In a new study today, the California Center for Public Health Advocacy (CCPHA) is promoting a penny-per-ounce “sin” tax on soda and other sugar-sweetened beverages. Supporters of this nanny-state initiative anticipate it will generate nearly $2 billion annually. They claim the money will ultimately be spent combating childhood obesity and saving cash-strapped schools.

California lawmakers have been busy trying to plug a $25 billion budget hole this year, so this move comes as no surprise. Government and activist groups are targeting soft drinks under the guise of promoting public health, using real children as “poster children” to win public support. But if other excise taxes have taught us anything, it’s that money collected for specific health-related purposes are often diverted to practically any purpose other than the problem it was intended to solve.

A wealth of academic research demonstrates that taxes on sugar-sweetened beverages have no measurable effect on the waistlines of Americans. Lawmakers and health zealots have blamed Americans' growing waistlines squarely on soda, but according to research by the National Institutes of Health, soft drink consumption accounts for less than six percent of an average person’s daily calorie intake.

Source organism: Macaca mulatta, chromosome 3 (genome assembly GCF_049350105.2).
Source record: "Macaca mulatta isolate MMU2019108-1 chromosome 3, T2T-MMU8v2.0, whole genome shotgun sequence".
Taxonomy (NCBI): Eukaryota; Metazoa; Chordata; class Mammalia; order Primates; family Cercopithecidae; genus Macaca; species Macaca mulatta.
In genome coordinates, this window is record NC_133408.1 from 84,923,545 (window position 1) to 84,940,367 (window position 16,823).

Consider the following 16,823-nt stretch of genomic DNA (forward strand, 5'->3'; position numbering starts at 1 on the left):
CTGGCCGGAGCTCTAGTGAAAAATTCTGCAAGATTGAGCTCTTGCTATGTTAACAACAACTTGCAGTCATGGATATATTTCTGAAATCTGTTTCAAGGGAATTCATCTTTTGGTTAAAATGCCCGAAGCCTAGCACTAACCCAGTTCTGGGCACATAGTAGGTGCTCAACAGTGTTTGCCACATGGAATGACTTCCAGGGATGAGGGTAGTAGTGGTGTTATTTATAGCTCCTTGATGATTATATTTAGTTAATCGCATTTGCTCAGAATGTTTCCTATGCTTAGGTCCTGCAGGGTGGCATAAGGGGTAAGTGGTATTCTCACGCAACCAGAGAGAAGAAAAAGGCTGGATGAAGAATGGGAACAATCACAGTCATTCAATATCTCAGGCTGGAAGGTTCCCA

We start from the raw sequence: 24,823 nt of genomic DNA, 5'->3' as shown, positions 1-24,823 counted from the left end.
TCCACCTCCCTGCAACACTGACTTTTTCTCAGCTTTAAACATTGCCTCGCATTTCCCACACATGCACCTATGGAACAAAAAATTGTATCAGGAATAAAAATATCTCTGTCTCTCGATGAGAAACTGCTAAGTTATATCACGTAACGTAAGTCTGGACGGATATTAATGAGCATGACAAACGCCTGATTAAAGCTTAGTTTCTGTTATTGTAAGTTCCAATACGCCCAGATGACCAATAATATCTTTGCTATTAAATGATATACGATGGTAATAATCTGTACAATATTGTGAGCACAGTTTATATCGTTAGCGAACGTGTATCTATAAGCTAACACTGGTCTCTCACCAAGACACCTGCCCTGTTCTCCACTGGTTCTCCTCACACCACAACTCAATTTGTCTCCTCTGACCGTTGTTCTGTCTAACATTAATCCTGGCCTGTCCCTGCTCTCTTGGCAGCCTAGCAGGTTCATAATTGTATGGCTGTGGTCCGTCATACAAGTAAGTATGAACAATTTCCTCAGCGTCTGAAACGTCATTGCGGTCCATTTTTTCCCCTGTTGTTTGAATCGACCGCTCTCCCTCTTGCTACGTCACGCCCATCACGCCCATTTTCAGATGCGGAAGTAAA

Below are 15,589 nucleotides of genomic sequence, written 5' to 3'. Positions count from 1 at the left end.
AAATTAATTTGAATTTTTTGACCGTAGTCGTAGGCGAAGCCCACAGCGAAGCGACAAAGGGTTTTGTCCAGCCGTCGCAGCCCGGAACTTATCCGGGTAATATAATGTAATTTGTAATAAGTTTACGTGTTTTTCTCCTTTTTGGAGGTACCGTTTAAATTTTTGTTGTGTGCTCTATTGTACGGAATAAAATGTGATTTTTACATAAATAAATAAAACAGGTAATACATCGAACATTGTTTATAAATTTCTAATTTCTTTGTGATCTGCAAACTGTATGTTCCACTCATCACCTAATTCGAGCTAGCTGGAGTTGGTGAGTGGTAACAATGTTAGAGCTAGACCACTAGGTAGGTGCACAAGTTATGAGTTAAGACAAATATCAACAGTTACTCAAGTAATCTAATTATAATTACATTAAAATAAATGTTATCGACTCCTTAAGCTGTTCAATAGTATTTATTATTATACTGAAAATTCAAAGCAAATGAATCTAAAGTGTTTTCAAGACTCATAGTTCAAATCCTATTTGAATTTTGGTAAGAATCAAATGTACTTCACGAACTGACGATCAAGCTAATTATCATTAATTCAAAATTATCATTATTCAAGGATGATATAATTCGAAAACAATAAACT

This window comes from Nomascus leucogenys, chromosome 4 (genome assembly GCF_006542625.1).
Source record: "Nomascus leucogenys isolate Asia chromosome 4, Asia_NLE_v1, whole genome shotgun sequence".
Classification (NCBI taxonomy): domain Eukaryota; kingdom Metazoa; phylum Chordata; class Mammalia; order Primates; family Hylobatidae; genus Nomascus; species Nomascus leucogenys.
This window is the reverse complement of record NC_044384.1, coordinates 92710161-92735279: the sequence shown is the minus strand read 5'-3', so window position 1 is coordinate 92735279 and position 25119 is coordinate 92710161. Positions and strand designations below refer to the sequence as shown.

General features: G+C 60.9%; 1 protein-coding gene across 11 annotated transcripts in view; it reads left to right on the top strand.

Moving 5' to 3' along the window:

And the author of a recent study on soda tax effectiveness published in the Archives of Internal Medicine suggested that people would likely switch to untaxed beverages with the same quantity of calories such as whole milk or fruit juice if sugar-sweetened beverages were taxed.

The proposed soft-drink tax is scheduled for a legislative committee hearing on Monday; it is expected to face universal opposition from Republicans. The Contra Costa Times explains that its passage would require two-thirds approval (meaning, practically, the support of at least four Republicans).

“Taxes shouldn’t be a tool for social engineering, or an instrument to penalize people for doing nothing wrong,” we warned Assemblyman Monning in February. “Taxing soda and other beverages is enormously unpopular for a reason. California politicians should cut down on their own spending binges instead of making citizens swallow this not-so-sweet tax.”